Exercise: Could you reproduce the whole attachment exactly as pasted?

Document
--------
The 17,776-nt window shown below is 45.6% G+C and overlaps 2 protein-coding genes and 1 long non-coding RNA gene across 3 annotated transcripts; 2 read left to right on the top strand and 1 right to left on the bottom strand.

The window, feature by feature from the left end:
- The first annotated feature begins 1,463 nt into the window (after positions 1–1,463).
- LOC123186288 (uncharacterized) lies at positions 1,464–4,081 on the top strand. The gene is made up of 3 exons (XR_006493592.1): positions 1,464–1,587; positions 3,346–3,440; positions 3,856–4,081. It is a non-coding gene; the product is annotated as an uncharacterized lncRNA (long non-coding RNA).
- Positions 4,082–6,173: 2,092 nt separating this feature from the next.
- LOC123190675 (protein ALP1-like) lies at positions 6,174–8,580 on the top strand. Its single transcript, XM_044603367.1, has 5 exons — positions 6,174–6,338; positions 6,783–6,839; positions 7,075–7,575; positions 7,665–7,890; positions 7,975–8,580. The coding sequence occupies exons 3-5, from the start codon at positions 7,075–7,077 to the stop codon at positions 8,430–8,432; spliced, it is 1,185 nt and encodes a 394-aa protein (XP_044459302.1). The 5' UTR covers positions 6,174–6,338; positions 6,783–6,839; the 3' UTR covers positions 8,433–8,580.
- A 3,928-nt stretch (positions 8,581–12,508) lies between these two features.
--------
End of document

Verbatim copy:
The 17,776-nt window shown below is 45.6% G+C and overlaps 2 protein-coding genes and 1 long non-coding RNA gene across 3 annotated transcripts; 2 read left to right on the top strand and 1 right to left on the bottom strand.

The window, feature by feature from the left end:
- The first annotated feature begins 1,463 nt into the window (after positions 1–1,463).
- LOC123186288 (uncharacterized) lies at positions 1,464–4,081 on the top strand. The gene is made up of 3 exons (XR_006493592.1): positions 1,464–1,587; positions 3,346–3,440; positions 3,856–4,081. It is a non-coding gene; the product is annotated as an uncharacterized lncRNA (long non-coding RNA).
- Positions 4,082–6,173: 2,092 nt separating this feature from the next.
- LOC123190675 (protein ALP1-like) lies at positions 6,174–8,580 on the top strand. Its single transcript, XM_044603367.1, has 5 exons — positions 6,174–6,338; positions 6,783–6,839; positions 7,075–7,575; positions 7,665–7,890; positions 7,975–8,580. The coding sequence occupies exons 3-5, from the start codon at positions 7,075–7,077 to the stop codon at positions 8,430–8,432; spliced, it is 1,185 nt and encodes a 394-aa protein (XP_044459302.1). The 5' UTR covers positions 6,174–6,338; positions 6,783–6,839; the 3' UTR covers positions 8,433–8,580.
- A 3,928-nt stretch (positions 8,581–12,508) lies between these two features.